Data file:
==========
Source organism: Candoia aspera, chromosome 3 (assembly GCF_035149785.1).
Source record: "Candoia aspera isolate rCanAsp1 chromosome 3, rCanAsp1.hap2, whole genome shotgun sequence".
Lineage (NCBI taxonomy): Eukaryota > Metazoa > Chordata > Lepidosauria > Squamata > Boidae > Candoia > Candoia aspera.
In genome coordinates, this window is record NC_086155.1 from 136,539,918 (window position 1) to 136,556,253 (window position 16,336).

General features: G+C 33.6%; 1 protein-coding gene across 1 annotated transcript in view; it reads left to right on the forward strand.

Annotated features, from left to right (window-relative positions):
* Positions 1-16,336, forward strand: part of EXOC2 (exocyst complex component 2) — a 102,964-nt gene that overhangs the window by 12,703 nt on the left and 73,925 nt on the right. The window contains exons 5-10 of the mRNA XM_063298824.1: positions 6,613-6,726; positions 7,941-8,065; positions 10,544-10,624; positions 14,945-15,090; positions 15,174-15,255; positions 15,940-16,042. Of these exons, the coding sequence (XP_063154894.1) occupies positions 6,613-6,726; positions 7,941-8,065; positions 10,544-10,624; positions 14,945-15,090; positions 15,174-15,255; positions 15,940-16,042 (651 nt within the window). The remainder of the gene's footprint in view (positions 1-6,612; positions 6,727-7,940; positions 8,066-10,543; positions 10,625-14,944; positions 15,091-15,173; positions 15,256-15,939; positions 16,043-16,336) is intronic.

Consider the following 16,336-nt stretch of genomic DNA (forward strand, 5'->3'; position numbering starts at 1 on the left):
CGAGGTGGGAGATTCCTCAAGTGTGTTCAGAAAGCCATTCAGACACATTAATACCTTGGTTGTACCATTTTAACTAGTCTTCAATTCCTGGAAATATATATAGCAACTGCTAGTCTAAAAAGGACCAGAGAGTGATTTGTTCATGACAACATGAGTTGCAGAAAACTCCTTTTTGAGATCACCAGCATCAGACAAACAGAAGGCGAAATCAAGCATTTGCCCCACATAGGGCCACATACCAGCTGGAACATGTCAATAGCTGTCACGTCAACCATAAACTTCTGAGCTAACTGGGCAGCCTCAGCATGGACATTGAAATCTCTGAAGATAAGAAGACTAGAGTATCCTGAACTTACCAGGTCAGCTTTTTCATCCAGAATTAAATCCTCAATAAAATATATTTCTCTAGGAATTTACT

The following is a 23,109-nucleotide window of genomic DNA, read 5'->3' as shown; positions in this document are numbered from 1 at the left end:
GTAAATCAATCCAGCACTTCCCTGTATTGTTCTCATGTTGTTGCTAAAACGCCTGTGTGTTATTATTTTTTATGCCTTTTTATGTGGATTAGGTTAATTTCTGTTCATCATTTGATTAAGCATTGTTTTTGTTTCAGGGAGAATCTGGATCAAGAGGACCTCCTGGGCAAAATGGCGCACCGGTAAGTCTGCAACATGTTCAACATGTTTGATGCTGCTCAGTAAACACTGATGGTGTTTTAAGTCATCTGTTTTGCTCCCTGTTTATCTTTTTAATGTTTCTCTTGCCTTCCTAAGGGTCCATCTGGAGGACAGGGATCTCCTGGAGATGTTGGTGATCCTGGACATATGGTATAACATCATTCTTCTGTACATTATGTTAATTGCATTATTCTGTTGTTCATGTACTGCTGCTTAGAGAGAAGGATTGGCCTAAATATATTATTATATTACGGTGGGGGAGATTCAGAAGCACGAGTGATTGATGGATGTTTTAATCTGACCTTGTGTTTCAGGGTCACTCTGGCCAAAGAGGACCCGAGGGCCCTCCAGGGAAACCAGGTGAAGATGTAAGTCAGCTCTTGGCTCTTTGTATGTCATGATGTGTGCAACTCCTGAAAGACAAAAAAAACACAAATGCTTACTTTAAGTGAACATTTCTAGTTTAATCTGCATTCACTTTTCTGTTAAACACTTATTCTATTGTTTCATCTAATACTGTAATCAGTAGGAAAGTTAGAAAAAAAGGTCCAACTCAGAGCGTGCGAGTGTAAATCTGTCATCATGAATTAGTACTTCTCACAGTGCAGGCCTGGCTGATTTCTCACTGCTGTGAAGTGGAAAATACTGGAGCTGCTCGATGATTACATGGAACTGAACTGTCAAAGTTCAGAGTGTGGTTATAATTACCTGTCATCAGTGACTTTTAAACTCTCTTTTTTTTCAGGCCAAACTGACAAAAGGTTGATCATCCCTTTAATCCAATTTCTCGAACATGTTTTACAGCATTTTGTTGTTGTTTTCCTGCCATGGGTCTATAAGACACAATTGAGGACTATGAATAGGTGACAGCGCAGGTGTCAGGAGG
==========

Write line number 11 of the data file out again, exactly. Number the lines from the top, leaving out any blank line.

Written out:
GTAAATCAATCCAGCACTTCCCTGTATTGTTCTCATGTTGTTGCTAAAACGCCTGTGTGTTATTATTTTTTATGCCTTTTTATGTGGATTAGGTTAATTTCTGTTCATCATTTGATTAAGCATTGTTTTTGTTTCAGGGAGAATCTGGATCAAGAGGACCTCCTGGGCAAAATGGCGCACCGGTAAGTCTGCAACATGTTCAACATGTTTGATGCTGCTCAGTAAACACTGATGGTGTTTTAAGTCATCTGTTTTGCTCCCTGTTTATCTTTTTAATGTTTCTCTTGCCTTCCTAAGGGTCCATCTGGAGGACAGGGATCTCCTGGAGATGTTGGTGATCCTGGACATATGGTATAACATCATTCTTCTGTACATTATGTTAATTGCATTATTCTGTTGTTCATGTACTGCTGCTTAGAGAGAAGGATTGGCCTAAATATATTATTATATTACGGTGGGGGAGATTCAGAAGCACGAGTGATTGATGGATGTTTTAATCTGACCTTGTGTTTCAGGGTCACTCTGGCCAAAGAGGACCCGAGGGCCCTCCAGGGAAACCAGGTGAAGATGTAAGTCAGCTCTTGGCTCTTTGTATGTCATGATGTGTGCAACTCCTGAAAGACAAAAAAAACACAAATGCTTACTTTAAGTGAACATTTCTAGTTTAATCTGCATTCACTTTTCTGTTAAACACTTATTCTATTGTTTCATCTAATACTGTAATCAGTAGGAAAGTTAGAAAAAAAGGTCCAACTCAGAGCGTGCGAGTGTAAATCTGTCATCATGAATTAGTACTTCTCACAGTGCAGGCCTGGCTGATTTCTCACTGCTGTGAAGTGGAAAATACTGGAGCTGCTCGATGATTACATGGAACTGAACTGTCAAAGTTCAGAGTGTGGTTATAATTACCTGTCATCAGTGACTTTTAAACTCTCTTTTTTTTCAGGCCAAACTGACAAAAGGTTGATCATCCCTTTAATCCAATTTCTCGAACATGTTTTACAGCATTTTGTTGTTGTTTTCCTGCCATGGGTCTATAAGACACAATTGAGGACTATGAATAGGTGACAGCGCAGGTGTCAGGAGG